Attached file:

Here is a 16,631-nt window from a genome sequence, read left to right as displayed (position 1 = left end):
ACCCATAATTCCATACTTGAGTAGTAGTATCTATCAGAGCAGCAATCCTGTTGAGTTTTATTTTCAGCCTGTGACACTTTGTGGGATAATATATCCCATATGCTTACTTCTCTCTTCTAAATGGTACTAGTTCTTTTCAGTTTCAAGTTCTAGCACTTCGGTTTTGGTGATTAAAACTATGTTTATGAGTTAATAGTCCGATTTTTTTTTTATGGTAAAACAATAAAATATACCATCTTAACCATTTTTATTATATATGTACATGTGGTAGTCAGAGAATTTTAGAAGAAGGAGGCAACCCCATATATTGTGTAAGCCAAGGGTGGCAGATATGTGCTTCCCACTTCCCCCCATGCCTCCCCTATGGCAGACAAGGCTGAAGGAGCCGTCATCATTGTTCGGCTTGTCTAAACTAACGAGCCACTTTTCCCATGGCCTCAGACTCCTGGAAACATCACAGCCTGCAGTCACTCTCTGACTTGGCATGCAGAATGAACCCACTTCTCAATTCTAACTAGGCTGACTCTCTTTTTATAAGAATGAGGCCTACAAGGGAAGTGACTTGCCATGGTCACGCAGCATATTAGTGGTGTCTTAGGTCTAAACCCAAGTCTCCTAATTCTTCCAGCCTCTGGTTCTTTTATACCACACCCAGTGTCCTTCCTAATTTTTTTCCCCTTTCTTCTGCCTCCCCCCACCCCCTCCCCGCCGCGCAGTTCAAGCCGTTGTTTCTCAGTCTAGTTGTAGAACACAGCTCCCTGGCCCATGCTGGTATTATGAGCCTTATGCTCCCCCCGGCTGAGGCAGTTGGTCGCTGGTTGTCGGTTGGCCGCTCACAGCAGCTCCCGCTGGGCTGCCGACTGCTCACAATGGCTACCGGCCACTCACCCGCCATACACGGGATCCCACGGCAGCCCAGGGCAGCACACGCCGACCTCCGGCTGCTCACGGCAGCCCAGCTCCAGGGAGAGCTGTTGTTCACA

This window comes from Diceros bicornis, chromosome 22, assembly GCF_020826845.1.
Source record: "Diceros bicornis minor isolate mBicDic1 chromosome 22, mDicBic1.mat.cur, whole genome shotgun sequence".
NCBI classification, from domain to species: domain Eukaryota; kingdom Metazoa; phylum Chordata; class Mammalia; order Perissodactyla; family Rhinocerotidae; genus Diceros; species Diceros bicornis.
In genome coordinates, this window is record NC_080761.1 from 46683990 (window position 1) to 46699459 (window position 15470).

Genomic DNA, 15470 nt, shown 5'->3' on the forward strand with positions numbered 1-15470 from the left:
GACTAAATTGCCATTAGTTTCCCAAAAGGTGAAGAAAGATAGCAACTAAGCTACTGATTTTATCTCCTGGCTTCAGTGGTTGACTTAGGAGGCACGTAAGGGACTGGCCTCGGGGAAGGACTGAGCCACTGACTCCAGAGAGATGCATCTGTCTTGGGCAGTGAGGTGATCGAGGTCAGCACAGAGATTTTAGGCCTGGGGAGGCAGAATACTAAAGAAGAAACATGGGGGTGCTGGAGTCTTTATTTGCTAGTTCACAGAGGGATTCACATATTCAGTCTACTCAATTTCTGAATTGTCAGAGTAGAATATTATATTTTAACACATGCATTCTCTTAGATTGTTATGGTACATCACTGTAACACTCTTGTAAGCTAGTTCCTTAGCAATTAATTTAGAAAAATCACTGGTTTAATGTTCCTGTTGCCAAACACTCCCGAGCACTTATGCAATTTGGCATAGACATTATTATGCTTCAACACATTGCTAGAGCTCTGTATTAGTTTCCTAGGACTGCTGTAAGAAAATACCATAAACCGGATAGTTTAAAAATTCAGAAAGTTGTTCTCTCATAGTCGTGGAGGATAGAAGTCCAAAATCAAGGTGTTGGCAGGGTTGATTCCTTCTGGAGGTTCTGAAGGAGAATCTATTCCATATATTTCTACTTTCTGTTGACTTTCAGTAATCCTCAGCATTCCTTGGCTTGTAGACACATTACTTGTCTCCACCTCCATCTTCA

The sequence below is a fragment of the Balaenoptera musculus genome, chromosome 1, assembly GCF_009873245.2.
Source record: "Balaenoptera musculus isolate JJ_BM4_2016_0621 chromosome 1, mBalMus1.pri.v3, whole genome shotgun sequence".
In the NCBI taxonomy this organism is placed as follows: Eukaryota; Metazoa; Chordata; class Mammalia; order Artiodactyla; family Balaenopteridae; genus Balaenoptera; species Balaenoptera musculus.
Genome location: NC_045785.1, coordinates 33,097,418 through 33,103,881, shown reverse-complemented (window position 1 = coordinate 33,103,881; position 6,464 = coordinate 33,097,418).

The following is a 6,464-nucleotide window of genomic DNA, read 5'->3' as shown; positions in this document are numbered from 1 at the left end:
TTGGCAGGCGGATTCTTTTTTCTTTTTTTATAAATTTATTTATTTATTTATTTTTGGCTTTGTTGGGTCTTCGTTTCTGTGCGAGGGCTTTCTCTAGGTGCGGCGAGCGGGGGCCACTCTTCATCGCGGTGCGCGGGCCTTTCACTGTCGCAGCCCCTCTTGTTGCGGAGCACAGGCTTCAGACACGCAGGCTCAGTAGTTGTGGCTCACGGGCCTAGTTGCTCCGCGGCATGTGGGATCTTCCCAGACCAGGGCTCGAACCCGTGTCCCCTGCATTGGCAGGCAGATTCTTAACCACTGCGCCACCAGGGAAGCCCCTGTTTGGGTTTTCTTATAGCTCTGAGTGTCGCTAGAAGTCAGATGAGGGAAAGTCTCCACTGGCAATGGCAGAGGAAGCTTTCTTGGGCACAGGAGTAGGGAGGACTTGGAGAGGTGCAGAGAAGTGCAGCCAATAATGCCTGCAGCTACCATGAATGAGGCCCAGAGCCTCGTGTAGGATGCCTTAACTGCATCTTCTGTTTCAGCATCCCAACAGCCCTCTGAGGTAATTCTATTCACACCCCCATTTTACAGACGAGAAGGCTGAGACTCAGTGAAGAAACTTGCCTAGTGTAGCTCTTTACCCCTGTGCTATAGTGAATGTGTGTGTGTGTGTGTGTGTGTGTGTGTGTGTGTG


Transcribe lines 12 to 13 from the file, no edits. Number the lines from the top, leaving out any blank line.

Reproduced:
Genome location: NC_045785.1, coordinates 33,097,418 through 33,103,881, shown reverse-complemented (window position 1 = coordinate 33,103,881; position 6,464 = coordinate 33,097,418).

The following is a 6,464-nucleotide window of genomic DNA, read 5'->3' as shown; positions in this document are numbered from 1 at the left end: